Department of Kinesiology, Recreation and Sport
Master of Science
Study Design. Cross-sectional survey among athletes competing at the collegiate level in basketball, swimming, and track and field, as well as a matched nonathletic control group. Objective. To compare the prevalence of low back pain between sports: basketball, swimming, and track and field, as well as nonathletic control group. Summary of Background Data. With conflicting reports, it is not clear whether athletes are at higher risk for low back pain when compared to nonathletic counterparts. Some literature has found that low back pain was less common in former elite athletes when compared to nonathletes; however, much of the literature supports that athletes experience more low back pain. Methods. Self-reported questionnaire on low back pain adapted for sports based on the Nordic questionnaires for musculoskeletal symptoms. Responders were 10 basketball players, 57 swimmers, 47 track and field athletes and 382 controls. Results. The main findings of the current study support previous literature displaying a greater prevalence of low back experienced in athletes when compared to age-and-sex matched controls. This study found a significant relationship of reported low back pain as age and weight increased. Conclusions. Athletes have a greater prevalence of low back pain when compared to their less athletic peers. A larger sample size could suggest a significant relationship between the prevalence of low back pain and training volume, training season and sport.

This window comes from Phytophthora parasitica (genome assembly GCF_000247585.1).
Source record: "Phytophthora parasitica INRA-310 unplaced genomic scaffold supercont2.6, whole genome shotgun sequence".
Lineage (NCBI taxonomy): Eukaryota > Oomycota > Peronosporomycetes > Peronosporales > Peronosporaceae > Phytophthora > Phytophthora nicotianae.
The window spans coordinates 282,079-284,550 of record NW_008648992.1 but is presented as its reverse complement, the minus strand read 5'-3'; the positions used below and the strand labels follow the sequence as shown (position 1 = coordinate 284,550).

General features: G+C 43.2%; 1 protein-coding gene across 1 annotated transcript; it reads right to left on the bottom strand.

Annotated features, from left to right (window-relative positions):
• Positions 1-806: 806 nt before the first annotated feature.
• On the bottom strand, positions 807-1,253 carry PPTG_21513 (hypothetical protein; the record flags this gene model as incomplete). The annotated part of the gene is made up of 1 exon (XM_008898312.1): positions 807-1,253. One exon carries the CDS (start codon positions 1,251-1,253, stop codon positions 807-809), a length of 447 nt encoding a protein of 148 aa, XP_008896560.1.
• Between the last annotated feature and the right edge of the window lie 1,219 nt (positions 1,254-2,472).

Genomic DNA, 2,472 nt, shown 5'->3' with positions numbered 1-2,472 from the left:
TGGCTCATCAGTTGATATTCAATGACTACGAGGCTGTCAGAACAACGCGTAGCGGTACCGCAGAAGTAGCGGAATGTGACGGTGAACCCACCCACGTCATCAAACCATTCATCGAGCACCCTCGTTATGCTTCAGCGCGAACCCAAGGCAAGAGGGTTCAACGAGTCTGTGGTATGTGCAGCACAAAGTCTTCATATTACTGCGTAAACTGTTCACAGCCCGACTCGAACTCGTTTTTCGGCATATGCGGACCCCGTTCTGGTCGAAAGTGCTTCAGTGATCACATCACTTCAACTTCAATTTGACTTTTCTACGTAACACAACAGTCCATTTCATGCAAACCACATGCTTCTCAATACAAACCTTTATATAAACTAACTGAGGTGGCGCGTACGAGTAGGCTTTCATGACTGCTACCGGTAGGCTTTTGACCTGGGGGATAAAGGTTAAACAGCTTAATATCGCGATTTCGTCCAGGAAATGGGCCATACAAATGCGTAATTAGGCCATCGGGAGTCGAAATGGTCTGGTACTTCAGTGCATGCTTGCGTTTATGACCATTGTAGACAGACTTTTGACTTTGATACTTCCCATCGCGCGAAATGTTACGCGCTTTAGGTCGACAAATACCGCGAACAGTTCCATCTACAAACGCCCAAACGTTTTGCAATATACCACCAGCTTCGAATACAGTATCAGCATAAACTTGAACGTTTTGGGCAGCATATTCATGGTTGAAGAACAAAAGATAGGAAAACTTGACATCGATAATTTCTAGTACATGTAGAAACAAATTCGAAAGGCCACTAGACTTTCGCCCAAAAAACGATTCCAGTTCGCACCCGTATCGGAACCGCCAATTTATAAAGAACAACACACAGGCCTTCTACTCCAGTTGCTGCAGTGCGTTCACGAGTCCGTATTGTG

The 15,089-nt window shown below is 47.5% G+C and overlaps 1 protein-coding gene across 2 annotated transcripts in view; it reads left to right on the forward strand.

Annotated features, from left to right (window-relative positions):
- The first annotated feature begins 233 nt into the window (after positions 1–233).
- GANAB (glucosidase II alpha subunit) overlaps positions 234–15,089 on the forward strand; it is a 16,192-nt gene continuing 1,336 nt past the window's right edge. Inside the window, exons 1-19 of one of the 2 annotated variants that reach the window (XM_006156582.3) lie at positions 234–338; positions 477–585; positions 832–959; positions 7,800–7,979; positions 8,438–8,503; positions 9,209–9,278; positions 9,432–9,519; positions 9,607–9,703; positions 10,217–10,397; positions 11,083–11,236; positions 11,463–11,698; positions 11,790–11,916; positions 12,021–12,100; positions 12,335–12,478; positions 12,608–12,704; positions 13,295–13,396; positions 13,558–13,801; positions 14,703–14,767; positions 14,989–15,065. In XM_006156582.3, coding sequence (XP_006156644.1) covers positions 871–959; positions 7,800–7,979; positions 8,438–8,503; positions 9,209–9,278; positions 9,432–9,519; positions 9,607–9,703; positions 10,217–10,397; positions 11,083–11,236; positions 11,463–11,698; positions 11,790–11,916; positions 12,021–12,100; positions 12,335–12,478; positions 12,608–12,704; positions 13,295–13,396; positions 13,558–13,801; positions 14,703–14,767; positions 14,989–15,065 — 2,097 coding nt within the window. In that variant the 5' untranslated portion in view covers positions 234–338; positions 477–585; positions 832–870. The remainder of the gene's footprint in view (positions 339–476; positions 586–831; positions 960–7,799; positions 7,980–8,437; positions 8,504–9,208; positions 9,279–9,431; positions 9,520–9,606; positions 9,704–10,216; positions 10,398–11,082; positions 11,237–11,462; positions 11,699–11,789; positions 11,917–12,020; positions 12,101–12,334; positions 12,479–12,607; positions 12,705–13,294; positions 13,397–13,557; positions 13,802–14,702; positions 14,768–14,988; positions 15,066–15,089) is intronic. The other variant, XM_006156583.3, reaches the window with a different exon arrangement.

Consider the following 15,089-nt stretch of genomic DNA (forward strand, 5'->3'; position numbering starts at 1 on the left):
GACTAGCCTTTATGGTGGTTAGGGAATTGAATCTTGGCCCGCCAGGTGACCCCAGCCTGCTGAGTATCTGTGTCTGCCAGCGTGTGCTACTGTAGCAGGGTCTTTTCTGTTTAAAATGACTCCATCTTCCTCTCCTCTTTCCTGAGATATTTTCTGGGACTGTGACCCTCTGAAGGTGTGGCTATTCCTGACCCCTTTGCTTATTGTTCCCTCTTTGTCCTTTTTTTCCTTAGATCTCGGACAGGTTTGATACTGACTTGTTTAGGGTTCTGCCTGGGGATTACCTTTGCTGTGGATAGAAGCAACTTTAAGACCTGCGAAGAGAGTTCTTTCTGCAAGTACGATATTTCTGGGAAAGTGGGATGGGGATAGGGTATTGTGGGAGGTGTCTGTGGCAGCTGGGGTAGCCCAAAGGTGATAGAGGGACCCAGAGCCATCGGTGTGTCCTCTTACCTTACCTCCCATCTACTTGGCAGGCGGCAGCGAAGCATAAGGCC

Kinesiology | Sports Sciences
Bacon, Nicholas, "Low Back Pain Among College Athletes - A Survey of Basketball Players, Swimmers, Track and Field Athletes and Nonathletic Controls" (2007). Masters Theses & Specialist Projects. Paper 960.